NGHIA DAN, Vietnam (Reuters) - A typhoon followed by floods and landslides killed up to 30 people in Vietnam with many missing and some villages cut off and inundated by water, officials said on Saturday.
A dyke on the Buoi river in the northern province of Thanh Hoa broke, causing extensive flooding, a government report said.
On Friday, officials said that police and soldiers helped move about 22,000 people to higher ground away from a dam in the same province.
Floods and landslides hit Thanh Hoa and central Nghe An province hardest in the days after typhoon Lekima swept in from the sea on Wednesday night, dumping torrential rain and wind blowing the roofs off thousands of dwellings.
Up to 30 people have been killed either by the typhoon or flooding, Tuoi Tre (Youth) newspaper quoted the national rescue committee as saying.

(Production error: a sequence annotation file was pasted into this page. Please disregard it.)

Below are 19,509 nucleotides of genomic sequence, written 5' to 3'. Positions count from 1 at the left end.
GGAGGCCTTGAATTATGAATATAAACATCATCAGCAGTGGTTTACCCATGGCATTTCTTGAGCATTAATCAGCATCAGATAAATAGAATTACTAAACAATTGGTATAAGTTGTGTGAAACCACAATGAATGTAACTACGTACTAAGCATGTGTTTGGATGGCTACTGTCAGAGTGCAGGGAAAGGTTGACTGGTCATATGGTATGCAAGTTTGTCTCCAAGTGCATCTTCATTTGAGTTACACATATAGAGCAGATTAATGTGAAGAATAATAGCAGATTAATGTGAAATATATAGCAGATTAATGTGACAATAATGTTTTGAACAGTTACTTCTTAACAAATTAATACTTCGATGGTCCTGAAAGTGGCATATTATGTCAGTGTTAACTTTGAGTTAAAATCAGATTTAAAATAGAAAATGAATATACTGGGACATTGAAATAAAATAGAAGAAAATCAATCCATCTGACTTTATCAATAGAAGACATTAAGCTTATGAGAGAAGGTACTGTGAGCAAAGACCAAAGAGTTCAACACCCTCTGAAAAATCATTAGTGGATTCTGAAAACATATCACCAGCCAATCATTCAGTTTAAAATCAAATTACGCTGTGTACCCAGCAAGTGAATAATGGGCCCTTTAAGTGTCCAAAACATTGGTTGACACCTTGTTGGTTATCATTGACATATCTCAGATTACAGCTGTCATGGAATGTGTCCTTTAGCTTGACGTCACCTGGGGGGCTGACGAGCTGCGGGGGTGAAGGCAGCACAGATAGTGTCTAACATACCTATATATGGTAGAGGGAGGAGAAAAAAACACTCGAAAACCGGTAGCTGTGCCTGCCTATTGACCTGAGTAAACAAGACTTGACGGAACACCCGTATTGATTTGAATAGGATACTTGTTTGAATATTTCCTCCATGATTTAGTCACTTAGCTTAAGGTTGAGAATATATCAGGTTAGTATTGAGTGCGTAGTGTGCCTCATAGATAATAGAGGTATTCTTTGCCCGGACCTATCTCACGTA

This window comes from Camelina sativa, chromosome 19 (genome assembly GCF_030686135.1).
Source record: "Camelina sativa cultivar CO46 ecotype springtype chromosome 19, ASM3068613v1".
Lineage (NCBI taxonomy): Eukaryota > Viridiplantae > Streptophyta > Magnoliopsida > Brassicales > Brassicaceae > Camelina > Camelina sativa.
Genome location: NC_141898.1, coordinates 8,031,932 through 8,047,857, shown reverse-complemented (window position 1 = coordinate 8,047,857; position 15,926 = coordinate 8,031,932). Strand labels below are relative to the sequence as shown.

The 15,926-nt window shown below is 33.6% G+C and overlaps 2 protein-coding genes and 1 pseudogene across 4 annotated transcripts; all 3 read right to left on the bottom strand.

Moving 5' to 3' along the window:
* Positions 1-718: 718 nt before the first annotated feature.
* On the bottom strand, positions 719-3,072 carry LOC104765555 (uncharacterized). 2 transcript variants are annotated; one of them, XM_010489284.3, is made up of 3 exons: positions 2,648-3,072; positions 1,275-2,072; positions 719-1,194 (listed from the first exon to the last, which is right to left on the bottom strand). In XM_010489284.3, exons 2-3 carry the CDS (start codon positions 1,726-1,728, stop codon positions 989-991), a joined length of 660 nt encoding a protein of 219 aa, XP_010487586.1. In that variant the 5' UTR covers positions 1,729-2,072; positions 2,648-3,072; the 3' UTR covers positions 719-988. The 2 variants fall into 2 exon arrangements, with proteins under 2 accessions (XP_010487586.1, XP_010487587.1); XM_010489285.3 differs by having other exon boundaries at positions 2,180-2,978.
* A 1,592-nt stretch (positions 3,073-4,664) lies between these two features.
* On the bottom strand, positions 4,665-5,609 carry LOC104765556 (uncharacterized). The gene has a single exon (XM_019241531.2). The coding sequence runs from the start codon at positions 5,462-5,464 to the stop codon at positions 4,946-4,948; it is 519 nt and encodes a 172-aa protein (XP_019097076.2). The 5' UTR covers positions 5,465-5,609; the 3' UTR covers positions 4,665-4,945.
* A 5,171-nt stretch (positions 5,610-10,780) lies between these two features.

Seven people were killed in the storm and 11 others in flooding, the national Dyke Management, Flood and Storm Control Committee said earlier.
"The flooding and rain are still very unpredictable, so all provinces and agencies should follow instructions," a government report said on Saturday.
A Reuters cameraman and photographer said from central Nghe An province that although water levels receded Saturday, at least three villages were isolated because of roads made impassable by landslides.
Officials said they were having difficulty providing emergency supplies to thousands of people.
The government said preliminary damages from the typhoon, the fifth of 2007, stood at 659 billion dong ($41 million).
The storm and floods destroyed about 100,000 homes mainly in central provinces and 15,000 ha of rice crops.
The three-month flood and storm season often ends this month in Vietnam, which faces up to 10 storms a year, causing millions of dollars in damage and killing hundreds of people.
(Additional reporting by Nguyen Van Vinh and Nguyen Huy Kham)
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